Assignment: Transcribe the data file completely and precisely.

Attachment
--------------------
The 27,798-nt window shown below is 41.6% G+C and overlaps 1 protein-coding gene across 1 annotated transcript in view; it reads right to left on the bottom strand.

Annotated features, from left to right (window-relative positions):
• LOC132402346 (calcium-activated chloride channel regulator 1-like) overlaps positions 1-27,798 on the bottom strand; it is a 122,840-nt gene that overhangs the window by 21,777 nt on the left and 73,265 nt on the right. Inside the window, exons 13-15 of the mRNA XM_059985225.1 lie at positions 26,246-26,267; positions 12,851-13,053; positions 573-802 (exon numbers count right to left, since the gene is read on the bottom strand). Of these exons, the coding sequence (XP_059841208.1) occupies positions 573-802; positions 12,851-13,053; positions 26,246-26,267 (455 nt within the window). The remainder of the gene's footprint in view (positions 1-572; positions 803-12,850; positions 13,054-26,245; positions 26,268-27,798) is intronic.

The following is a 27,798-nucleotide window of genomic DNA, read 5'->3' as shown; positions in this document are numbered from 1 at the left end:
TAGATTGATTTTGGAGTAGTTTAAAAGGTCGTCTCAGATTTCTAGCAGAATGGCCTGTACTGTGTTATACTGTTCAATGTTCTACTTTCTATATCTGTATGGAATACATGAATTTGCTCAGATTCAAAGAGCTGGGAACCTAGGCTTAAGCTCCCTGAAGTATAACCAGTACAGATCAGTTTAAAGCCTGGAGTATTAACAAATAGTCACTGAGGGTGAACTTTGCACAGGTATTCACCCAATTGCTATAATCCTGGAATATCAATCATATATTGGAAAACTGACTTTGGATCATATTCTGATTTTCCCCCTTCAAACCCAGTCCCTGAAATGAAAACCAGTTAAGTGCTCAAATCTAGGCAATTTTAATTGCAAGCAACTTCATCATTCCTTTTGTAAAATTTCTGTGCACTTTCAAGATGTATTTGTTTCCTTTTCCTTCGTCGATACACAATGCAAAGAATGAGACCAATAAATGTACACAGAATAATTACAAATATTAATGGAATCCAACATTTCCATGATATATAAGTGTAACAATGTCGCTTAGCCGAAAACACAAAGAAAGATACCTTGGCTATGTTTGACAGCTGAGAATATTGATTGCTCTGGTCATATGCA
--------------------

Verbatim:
The 27,798-nt window shown below is 41.6% G+C and overlaps 1 protein-coding gene across 1 annotated transcript in view; it reads right to left on the bottom strand.

Annotated features, from left to right (window-relative positions):
• LOC132402346 (calcium-activated chloride channel regulator 1-like) overlaps positions 1-27,798 on the bottom strand; it is a 122,840-nt gene that overhangs the window by 21,777 nt on the left and 73,265 nt on the right. Inside the window, exons 13-15 of the mRNA XM_059985225.1 lie at positions 26,246-26,267; positions 12,851-13,053; positions 573-802 (exon numbers count right to left, since the gene is read on the bottom strand). Of these exons, the coding sequence (XP_059841208.1) occupies positions 573-802; positions 12,851-13,053; positions 26,246-26,267 (455 nt within the window). The remainder of the gene's footprint in view (positions 1-572; positions 803-12,850; positions 13,054-26,245; positions 26,268-27,798) is intronic.

The following is a 27,798-nucleotide window of genomic DNA, read 5'->3' as shown; positions in this document are numbered from 1 at the left end:
TAGATTGATTTTGGAGTAGTTTAAAAGGTCGTCTCAGATTTCTAGCAGAATGGCCTGTACTGTGTTATACTGTTCAATGTTCTACTTTCTATATCTGTATGGAATACATGAATTTGCTCAGATTCAAAGAGCTGGGAACCTAGGCTTAAGCTCCCTGAAGTATAACCAGTACAGATCAGTTTAAAGCCTGGAGTATTAACAAATAGTCACTGAGGGTGAACTTTGCACAGGTATTCACCCAATTGCTATAATCCTGGAATATCAATCATATATTGGAAAACTGACTTTGGATCATATTCTGATTTTCCCCCTTCAAACCCAGTCCCTGAAATGAAAACCAGTTAAGTGCTCAAATCTAGGCAATTTTAATTGCAAGCAACTTCATCATTCCTTTTGTAAAATTTCTGTGCACTTTCAAGATGTATTTGTTTCCTTTTCCTTCGTCGATACACAATGCAAAGAATGAGACCAATAAATGTACACAGAATAATTACAAATATTAATGGAATCCAACATTTCCATGATATATAAGTGTAACAATGTCGCTTAGCCGAAAACACAAAGAAAGATACCTTGGCTATGTTTGACAGCTGAGAATATTGATTGCTCTGGTCATATGCA